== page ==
ANT’S commitment to the Environment
ANT is committed to maintaining and where possible enhancing the natural environment of the river. To this end ANT work to an Environmental Policy. This Environmental Policy covers everything from operations to do with works on the river to ANT’s long term strategies.
Reachmasters, lock keepers and volunteers meet regularly and are passionate about keeping the river environment at its best.
If you would like to help us care for the environment, register that you would like to become a volunteer here:
Adopt a section of the river
We have several clubs and organisations that have adopted sections of the river. By simply getting together as a group and doing a few litter picks a year it can really help to keep the river looking its best and also keep litter and plastic out of the waterways.
Sea toilets – that pump effluent straight out into the waterway – are obviously NOT acceptable on the River Avon (or any other inland waterway). There are disposal points along the river for cassette (chemical) toilets, and there are several pump out stations where holding tanks can be emptied. The best way to find out where these are is in the ‘Navigation and Visitors Guide’.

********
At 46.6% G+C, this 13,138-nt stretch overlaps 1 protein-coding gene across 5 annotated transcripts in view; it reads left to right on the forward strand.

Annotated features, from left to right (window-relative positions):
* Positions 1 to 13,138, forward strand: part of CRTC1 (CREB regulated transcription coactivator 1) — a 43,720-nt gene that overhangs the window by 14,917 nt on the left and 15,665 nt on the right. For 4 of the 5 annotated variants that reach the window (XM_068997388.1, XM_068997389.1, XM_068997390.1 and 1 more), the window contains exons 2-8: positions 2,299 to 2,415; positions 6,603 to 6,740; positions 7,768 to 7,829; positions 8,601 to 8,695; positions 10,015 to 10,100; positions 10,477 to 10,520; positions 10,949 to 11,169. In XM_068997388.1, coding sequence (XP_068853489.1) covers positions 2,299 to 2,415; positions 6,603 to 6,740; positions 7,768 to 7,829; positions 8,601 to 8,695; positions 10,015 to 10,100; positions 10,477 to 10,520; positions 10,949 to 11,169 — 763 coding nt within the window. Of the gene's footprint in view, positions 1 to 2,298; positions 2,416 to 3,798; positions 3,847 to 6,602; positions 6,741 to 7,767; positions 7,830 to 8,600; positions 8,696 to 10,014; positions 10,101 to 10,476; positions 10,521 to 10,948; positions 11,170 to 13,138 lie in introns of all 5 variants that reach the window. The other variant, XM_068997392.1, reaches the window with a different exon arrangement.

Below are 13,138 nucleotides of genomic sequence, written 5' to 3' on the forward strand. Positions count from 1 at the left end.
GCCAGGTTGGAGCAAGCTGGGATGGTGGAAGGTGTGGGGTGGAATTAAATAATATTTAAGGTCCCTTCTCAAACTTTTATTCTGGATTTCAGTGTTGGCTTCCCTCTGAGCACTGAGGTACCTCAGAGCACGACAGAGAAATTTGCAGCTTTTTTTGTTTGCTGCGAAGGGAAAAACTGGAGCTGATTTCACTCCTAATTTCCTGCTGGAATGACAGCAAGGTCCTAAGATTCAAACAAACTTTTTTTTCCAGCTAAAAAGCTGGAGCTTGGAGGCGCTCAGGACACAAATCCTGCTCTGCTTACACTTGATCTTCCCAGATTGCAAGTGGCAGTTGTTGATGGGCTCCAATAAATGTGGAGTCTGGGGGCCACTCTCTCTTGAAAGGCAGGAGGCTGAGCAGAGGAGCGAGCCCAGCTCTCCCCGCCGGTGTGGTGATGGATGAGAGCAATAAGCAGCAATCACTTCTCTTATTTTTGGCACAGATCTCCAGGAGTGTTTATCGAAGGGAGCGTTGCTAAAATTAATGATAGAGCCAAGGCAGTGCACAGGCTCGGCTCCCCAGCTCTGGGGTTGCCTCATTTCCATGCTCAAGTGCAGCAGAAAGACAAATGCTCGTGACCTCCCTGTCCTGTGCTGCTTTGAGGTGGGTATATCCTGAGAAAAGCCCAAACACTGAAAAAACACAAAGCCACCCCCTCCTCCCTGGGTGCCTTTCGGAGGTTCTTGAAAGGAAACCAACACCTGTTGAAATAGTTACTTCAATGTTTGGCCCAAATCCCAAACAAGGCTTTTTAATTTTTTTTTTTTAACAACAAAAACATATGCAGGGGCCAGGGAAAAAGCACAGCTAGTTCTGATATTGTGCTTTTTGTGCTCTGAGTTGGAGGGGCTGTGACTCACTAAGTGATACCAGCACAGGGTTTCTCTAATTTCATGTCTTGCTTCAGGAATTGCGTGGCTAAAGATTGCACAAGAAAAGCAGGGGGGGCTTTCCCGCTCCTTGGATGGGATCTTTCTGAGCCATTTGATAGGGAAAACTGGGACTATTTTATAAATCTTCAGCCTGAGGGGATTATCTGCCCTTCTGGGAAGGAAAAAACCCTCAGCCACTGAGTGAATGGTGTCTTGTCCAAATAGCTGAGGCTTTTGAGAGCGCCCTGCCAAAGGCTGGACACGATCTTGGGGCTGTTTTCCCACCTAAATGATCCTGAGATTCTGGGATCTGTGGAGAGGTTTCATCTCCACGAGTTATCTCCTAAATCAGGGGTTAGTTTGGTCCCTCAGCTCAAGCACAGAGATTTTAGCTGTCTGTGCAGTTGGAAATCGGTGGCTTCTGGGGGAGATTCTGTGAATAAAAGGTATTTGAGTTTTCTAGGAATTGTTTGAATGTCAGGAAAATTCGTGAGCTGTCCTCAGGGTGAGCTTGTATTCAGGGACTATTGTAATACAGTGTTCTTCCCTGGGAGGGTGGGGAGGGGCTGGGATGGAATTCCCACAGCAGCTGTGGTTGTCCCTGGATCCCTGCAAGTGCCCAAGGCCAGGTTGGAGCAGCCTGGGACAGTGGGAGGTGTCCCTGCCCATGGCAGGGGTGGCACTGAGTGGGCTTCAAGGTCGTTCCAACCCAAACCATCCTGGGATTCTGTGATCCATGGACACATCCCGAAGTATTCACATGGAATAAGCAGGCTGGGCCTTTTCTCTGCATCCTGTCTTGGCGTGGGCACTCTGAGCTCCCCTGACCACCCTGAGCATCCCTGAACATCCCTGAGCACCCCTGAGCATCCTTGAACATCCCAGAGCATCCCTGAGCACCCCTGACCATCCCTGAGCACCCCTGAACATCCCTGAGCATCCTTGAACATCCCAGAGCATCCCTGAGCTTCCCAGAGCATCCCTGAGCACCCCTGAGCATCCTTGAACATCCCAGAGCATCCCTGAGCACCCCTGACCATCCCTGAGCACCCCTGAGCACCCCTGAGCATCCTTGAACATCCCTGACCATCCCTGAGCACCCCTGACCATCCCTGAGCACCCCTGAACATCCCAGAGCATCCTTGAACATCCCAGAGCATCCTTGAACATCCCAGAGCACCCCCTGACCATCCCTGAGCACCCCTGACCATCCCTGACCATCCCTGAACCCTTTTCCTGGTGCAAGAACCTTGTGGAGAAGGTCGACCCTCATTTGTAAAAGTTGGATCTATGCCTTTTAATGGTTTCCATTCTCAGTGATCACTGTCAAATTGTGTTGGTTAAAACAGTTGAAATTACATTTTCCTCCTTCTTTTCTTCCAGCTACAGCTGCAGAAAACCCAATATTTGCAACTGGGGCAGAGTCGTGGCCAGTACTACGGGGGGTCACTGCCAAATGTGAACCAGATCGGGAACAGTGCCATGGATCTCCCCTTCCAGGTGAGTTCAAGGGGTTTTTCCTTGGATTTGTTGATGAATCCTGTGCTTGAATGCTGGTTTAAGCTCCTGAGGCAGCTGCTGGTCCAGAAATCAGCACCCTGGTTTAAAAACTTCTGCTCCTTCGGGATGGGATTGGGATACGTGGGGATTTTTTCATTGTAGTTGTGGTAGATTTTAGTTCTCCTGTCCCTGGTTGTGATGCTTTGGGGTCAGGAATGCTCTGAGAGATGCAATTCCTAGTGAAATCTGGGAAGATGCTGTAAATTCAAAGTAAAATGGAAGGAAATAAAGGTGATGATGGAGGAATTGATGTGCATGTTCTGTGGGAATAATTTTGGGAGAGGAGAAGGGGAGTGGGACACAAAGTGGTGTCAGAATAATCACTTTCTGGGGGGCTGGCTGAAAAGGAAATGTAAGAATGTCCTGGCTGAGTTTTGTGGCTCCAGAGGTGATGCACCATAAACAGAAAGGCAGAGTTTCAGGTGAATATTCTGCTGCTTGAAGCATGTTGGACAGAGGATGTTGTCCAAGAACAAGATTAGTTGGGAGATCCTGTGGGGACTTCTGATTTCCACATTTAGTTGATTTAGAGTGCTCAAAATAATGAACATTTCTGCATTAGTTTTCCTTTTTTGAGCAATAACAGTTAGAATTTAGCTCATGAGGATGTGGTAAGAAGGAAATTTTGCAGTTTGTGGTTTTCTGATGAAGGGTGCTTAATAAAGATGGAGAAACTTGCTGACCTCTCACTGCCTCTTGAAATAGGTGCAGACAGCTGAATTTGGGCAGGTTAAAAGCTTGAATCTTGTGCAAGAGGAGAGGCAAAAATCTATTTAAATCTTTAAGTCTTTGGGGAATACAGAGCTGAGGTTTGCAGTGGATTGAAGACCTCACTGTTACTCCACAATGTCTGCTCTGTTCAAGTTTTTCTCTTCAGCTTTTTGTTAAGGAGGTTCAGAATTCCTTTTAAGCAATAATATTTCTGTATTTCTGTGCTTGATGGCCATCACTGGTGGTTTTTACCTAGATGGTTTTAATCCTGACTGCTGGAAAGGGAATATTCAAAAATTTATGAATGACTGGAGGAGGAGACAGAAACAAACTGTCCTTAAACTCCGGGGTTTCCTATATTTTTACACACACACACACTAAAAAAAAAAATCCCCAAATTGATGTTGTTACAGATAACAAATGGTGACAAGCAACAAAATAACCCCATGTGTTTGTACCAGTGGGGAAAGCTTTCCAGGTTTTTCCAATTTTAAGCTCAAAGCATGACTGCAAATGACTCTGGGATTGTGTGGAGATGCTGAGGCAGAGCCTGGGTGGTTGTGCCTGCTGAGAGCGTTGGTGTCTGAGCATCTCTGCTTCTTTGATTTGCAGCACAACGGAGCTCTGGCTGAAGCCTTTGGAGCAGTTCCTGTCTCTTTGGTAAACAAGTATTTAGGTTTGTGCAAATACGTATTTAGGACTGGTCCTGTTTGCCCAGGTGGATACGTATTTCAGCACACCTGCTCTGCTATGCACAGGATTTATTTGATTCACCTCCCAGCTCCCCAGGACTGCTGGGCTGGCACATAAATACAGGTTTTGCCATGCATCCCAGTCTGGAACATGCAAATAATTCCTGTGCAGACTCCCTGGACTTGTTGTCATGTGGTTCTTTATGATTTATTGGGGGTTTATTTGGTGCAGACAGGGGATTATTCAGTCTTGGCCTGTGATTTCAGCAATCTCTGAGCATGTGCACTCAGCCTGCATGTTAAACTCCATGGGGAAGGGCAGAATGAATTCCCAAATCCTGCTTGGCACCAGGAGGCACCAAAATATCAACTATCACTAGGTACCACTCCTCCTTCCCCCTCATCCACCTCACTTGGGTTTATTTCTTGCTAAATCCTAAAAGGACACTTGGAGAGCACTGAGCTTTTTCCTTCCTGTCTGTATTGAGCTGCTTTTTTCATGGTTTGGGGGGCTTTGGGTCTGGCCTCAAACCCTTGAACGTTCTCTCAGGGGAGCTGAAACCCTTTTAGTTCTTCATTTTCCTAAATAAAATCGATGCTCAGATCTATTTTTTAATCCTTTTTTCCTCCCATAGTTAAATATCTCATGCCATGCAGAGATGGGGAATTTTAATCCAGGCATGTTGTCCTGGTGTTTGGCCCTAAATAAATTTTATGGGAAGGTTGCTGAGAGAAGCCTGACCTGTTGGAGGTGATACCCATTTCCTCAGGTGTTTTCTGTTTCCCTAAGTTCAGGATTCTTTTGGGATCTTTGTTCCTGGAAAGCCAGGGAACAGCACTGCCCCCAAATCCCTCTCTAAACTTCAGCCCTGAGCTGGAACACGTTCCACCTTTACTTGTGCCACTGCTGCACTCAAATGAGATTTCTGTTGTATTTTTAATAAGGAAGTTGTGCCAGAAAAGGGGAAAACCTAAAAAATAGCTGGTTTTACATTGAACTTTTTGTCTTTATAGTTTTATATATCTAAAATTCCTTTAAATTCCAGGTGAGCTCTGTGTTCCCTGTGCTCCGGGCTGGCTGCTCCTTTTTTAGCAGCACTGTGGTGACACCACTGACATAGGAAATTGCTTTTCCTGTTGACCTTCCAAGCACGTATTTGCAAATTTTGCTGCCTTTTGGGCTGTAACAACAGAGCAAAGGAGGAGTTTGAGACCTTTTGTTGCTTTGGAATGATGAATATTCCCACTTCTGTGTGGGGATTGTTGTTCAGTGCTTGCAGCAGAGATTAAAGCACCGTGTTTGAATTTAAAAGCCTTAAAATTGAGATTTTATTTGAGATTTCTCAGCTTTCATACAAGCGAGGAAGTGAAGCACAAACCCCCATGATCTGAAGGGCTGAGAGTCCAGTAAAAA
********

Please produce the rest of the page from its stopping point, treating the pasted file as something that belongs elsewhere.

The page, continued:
Working together, we can help prevent the navigation from being adversely effected by invasive species. Small boats launching in different waterways, or boats coming from other networks, could easily bring seeds or even tiny animals with them. This can easily be prevented by washing, cleaning and drying your craft. Please do all you can to make sure your craft is safe and clean prior to coming onto the River Avon.
There is one species in particular that is starting to spread along the waterway – Himalayan Balsam. It is not native, spreads fast and can over dominate other species, but the good news is that it is relatively easy to remove. It is easiest to spot when the flowers have just come out (May, June). Before the seed pods have developed and about to burst (towards the middle of summer), it can simply be pulled up (the roots are shallow), and the remains ‘stamped’ into the ground to aid composting. This will stop the seeds spreading and as it is an annual will hopefully stop it returning.
It looks like this:
If you see it, pull it up, and stomp it into the ground.